EDEV_503 Week 1_3

Thanks for your thought-provoking comment. I agree with your recommendation to properly evaluate merits and demerits of any proposals.

I would like to reframe your first point slightly to reflect the situation as I see it. You say that “we all agree that higher education needs to change in order to adjust to the new political, social and economic conditions”. One key issue underpinning this week’s discussions has been the direction and the directors of change. In your phrasing, HE changes from within deliberately to position itself better vis-a-vis the external world. HE is viewed as antithetical to society, standing outside it, i.e. the ivory tower. Another view is that HE is one branch of society, whose actions shape and are shaped by the external environment, i.e. one apex of the triple helix. I think that both perspectives are current, and from this, tensions about change can be seen from the differences between the perspectives.

I’d like to demonstrate just one–but an extreme and present one–point. You say that “we all agree”. The helix apex view indicates that without agreement change is problematic. However, what kind of change is necessary? Change for whose benefit? How will this change be assessed? And so on.

Paulo Friere’s main point in his Pedagogy of the Oppressed (1971/2005) is that once the oppressed become the leaders of a new regime, they must not simply copy the methods of oppression that they were subject to. True human cognitive development demands that the erstwhile oppressed recognise the nature of the “dialectical relation between the subjective and the objective. Only in this interdependence is an authentic praxis possible, without which it is impossible to resolve the oppressor-oppressed contradiction” (p. 51). In other words, when the oppressed are out of power, they observe the mechanics of power, i.e. the subjective–that which subjugates. When they achieve a position in power, they must recognise that if they apply those older mechanics, they will merely be perpetuating what they were subject to. Being better requires understanding that, and subsequently objectifying those mechanics. Through the process of objectification, the former oppressed can develop better methodologies of government that do not continue the subjugation of other weak.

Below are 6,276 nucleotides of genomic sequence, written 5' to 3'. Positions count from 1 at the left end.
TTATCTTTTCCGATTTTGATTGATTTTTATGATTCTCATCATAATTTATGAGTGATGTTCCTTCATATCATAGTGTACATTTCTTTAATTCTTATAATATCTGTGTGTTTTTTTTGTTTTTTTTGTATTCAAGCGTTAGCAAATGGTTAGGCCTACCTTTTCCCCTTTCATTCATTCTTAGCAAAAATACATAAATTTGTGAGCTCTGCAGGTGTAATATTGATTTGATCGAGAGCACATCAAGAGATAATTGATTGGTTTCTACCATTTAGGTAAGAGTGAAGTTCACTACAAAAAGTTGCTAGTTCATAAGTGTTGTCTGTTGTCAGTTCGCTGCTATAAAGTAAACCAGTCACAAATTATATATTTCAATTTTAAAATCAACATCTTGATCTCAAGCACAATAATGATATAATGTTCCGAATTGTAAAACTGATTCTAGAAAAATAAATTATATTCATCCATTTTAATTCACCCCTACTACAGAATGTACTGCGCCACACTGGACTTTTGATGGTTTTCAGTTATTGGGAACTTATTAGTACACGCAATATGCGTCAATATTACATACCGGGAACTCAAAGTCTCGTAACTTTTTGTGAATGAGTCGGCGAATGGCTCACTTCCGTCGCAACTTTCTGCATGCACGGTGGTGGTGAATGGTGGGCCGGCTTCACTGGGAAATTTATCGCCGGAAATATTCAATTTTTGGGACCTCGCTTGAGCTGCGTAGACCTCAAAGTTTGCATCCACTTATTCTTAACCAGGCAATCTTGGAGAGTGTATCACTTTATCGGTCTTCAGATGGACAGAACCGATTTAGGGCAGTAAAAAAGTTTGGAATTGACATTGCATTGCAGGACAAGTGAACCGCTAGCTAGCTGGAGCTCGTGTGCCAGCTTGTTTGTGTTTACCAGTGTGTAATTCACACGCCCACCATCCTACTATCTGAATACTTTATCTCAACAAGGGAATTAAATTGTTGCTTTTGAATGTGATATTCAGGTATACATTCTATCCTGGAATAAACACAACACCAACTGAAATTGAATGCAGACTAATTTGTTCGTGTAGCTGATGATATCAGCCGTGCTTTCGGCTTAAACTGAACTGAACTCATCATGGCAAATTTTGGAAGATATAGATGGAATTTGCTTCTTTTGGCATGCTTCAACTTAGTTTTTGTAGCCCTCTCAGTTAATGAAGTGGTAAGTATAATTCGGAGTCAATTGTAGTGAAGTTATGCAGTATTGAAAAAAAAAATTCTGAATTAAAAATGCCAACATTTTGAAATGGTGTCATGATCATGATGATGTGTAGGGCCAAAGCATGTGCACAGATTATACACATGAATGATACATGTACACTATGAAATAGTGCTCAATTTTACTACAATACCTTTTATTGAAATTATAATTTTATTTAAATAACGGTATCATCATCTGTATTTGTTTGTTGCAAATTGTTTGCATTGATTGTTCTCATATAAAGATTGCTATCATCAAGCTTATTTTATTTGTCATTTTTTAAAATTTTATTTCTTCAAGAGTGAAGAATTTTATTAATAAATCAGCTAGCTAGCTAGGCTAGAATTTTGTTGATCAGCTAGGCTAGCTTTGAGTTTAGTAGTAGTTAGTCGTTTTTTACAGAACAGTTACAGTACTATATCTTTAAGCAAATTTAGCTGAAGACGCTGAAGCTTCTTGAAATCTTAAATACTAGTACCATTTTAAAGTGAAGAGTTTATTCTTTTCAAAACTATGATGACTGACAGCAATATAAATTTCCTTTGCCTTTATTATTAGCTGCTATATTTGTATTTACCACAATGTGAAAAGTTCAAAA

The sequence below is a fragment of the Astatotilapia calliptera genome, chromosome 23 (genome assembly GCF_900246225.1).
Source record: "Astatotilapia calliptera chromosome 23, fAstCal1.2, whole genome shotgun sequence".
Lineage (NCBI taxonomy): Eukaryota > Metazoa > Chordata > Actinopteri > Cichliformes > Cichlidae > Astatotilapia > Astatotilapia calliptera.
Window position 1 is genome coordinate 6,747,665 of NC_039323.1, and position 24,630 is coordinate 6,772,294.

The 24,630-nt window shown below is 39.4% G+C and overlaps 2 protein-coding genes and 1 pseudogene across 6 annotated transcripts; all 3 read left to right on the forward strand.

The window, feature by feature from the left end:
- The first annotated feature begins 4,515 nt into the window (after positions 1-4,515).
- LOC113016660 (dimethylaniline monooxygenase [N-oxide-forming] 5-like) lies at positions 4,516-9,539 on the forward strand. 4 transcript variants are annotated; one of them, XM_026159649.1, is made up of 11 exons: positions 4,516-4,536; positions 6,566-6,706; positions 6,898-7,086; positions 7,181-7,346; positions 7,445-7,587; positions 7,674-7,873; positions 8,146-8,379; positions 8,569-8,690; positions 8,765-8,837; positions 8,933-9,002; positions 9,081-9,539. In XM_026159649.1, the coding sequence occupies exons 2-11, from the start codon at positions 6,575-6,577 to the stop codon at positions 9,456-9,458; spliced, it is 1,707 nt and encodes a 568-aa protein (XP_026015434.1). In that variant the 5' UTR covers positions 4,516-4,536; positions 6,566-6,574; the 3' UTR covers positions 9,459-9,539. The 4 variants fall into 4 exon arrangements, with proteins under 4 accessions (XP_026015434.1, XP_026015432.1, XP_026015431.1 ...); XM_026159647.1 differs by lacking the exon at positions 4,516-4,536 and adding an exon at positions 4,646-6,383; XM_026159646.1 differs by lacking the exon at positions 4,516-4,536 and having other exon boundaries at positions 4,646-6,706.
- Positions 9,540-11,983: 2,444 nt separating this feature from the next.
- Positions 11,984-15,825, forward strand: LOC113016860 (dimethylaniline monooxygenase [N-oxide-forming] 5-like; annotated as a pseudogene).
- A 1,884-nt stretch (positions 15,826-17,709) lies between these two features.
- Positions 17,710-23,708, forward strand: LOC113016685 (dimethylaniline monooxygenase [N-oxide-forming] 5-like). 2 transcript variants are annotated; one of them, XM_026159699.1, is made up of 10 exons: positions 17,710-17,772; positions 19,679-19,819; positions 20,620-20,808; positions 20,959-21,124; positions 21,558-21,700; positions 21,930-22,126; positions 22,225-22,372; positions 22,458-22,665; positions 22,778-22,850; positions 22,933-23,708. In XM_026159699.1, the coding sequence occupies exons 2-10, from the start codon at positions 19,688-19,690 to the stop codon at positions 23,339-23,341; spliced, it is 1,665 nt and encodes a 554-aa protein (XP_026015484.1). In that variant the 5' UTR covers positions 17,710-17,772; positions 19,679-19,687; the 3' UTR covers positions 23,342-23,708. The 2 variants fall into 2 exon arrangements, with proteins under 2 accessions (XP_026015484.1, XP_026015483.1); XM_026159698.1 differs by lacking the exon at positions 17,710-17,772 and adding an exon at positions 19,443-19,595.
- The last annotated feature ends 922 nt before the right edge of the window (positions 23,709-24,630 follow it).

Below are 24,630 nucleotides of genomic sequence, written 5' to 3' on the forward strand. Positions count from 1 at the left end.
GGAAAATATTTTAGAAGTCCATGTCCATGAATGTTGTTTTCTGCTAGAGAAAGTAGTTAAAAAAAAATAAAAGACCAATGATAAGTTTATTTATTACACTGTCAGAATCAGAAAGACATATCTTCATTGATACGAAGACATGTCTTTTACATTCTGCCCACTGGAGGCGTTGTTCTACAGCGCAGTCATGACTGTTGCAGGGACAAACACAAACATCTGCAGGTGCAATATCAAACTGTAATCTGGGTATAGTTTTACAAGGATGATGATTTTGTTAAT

The rise of managerialism in HE (Altbach, 2000; Fook & Gardner, 2007; Sweeting, 2007) can be seen through critical theory as an agent of oppression that maintains the same techniques and methods that the oppressor have used against the oppressed historically. In this view, the massification of HE (Trow, 2007) has placed the power to educate in instruments over which the state previously had no control. To put the matter in vernacular speech, one could make the argument that when HE was limited to the 5% and those 5%s were the elite, there was no serious problem. Now that knowledge is being opened up to near universal access, governments cannot risk losing power. The solution is to withhold funds and to force the power out of the faculties and into often government-approved managers.

The question of ‘whose change’ is a very relevant one, and one I’m sure not all agree on for various reasons.

Jim

Altbach, P. G. (2000). What Higher Education Does Right: A Millennium Accounting. Change: The Magazine of Higher Learning, 32(4), 52–52. http://doi.org/10.1080/00091380009601750

Fook, J., & Gardner, F. (2007). Practising critical reflection. Maidenhead: Open University Press.

Freire, P. (2005). Pedagogy of the Oppressed (30th Anniv). New York and London: Continuum.

Sweeting, A. (2007). Comparing Times. In M. Bray, B. Adamson, & M. Mason (Eds.), Comparative Education Research: Approaches and Methods (pp. 167–193). Hong Kong: Springer/ The Comparative Education Research Centre University of Hong Kong.

Trow, M. (2007). Reflections on the transition from elite to mass to universal access: Forms and phases of higher education in modern societies since WW11. In J. J. F. Forest & P. G. Altbach (Eds.), International Handbook of Higher Education: Part 1 Global themes and contemporary challenges (pp. 243–280). Dordrecht: Springer.

About theCaledonian

Scot living in north Japan teaching at a national university.
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